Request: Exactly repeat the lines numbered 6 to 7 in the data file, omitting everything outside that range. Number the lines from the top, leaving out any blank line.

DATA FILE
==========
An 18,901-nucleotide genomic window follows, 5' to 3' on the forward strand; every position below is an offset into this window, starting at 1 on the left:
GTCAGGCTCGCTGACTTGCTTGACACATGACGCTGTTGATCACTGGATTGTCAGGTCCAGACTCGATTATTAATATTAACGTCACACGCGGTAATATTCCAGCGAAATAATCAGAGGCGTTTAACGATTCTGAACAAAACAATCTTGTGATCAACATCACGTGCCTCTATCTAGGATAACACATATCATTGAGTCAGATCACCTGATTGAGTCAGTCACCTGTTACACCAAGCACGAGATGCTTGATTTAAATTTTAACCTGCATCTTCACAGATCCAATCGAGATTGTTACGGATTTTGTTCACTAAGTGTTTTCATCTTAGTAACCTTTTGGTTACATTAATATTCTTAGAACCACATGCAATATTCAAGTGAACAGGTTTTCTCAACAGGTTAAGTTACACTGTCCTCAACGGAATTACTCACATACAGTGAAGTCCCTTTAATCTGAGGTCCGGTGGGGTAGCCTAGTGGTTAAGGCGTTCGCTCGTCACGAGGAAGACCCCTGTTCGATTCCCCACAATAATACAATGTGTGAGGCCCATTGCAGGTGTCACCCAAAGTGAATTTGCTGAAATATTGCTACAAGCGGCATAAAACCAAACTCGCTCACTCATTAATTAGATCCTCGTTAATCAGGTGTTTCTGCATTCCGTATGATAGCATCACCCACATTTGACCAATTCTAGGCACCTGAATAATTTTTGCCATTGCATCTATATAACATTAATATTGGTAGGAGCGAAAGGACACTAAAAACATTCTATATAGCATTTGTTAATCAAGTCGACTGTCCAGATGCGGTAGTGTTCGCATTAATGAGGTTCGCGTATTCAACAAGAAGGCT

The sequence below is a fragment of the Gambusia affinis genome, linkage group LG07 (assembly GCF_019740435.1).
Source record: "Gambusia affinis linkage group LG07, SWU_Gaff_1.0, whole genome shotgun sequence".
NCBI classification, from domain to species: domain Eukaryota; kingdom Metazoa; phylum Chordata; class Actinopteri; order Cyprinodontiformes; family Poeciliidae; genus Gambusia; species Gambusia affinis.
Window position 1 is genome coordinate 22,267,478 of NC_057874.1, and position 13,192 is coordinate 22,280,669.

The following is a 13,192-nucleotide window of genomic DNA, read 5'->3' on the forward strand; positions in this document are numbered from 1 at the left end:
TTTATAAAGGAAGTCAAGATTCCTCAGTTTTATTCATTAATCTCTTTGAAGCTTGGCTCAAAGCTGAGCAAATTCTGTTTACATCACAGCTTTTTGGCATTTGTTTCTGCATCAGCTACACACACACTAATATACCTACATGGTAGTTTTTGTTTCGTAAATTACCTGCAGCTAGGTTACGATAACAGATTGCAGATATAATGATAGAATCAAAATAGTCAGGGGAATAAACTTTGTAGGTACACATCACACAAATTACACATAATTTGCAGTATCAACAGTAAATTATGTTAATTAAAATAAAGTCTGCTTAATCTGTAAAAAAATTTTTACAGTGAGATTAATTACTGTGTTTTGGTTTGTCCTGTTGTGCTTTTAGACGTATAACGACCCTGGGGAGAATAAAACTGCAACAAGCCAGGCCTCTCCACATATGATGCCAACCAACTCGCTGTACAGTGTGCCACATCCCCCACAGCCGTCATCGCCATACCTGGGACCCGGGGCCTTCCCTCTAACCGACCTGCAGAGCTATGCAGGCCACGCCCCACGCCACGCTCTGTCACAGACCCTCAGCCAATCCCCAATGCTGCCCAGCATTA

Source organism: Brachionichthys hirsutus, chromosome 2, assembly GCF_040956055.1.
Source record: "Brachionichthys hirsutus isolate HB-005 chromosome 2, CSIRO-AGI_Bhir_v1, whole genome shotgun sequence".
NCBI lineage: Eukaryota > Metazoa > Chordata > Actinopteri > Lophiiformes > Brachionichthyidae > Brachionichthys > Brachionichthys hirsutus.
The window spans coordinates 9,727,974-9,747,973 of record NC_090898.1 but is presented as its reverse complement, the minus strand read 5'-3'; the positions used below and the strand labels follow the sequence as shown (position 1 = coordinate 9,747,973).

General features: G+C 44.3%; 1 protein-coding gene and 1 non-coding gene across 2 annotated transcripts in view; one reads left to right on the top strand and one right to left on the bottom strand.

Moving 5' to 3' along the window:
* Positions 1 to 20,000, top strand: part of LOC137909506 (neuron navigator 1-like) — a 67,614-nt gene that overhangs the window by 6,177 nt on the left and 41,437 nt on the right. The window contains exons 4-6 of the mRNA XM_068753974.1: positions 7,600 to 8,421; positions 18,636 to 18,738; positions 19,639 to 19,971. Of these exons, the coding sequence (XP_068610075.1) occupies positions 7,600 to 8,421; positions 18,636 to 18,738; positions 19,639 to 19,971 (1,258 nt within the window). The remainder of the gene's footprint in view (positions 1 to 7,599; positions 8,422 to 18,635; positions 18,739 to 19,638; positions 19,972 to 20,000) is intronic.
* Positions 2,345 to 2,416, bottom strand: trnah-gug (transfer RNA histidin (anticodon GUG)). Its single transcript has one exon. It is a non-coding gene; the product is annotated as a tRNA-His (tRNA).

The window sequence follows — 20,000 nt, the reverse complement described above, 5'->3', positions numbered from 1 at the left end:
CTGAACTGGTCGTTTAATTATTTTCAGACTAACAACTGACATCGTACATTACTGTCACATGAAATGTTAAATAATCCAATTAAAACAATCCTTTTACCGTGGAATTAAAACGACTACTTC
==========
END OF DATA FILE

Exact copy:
Window position 1 is genome coordinate 22,267,478 of NC_057874.1, and position 13,192 is coordinate 22,280,669.

The following is a 13,192-nucleotide window of genomic DNA, read 5'->3' on the forward strand; positions in this document are numbered from 1 at the left end: